I'm so busy that my shoulders hurt from slumping over the computer all day and my eyes are blurry from staring at the screen, but I keep pushing through and hopping from one project to the next and back again.
Yesterday I grabbed up a proposal, thinking it would be an easy rejection. I read the first paragraph of the story, honestly expecting to find it a ho-hum read of a puffed up Heartsong plot. But I was surprised. I read the full six-page summary, feeling drawn into what would happen to the characters and truly connecting to them and their complex situation.
Now that is how you write a summary for a book proposal. It should read like a story and not a list of facts or events.
I just wish the first chapter sucked me in like the first paragraphs of summary did. Where the summary highlights the action and conflict, the story opens rather slowly with a feeling of being told that one character is this type of person and another character is that type of person. I get the feeling that a strong edit would actually bring a 90,000 word manuscript by this author back down to the 50,000 word Heartsong range. Sigh.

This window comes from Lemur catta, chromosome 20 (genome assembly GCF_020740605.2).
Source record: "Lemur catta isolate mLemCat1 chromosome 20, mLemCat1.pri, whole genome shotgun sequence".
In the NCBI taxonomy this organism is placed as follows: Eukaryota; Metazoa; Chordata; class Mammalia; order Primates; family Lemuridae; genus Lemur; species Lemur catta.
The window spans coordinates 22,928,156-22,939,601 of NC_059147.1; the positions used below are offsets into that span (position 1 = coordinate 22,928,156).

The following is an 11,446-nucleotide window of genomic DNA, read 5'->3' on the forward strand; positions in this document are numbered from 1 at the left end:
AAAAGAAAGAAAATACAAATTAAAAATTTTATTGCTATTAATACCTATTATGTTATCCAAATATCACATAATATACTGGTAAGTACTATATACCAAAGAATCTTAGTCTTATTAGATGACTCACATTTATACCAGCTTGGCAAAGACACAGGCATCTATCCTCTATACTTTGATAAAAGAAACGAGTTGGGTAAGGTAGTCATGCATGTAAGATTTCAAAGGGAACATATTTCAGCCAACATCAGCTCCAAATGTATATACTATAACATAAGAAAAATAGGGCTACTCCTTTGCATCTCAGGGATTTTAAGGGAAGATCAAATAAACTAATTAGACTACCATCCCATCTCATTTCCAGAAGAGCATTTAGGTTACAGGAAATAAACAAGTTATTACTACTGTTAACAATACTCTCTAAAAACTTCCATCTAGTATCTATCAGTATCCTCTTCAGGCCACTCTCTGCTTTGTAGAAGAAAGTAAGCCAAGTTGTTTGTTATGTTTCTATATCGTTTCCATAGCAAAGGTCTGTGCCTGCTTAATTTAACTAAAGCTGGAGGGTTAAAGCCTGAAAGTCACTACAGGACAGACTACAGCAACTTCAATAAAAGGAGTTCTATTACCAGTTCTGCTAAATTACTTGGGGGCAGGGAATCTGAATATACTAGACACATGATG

So, I think -- Oh well, I probably don't have time to work with the author on strengthening the writing issues, this may not be an author I really want to invest that much in, it is a stand-alone and not the series I'd prefer to see, and it isn't a topic/setting that I'm earnestly looking for right now. Saying no is easier than working through those doubts. I may take time to try to tell the author or agent some of the details of why I'll pass up this book, but there are only so many hours in a day.
So, you see how see how proposal evaluating is not an easy job?
Do your very best when writing a proposal summary that the tone reflects the tone of your story. And if you have mastered tightening your story summary to highlight the action and move the conflicts and emotions along, then learn to do so in your actual manuscript. I'll thank you for it.
Now, back to work.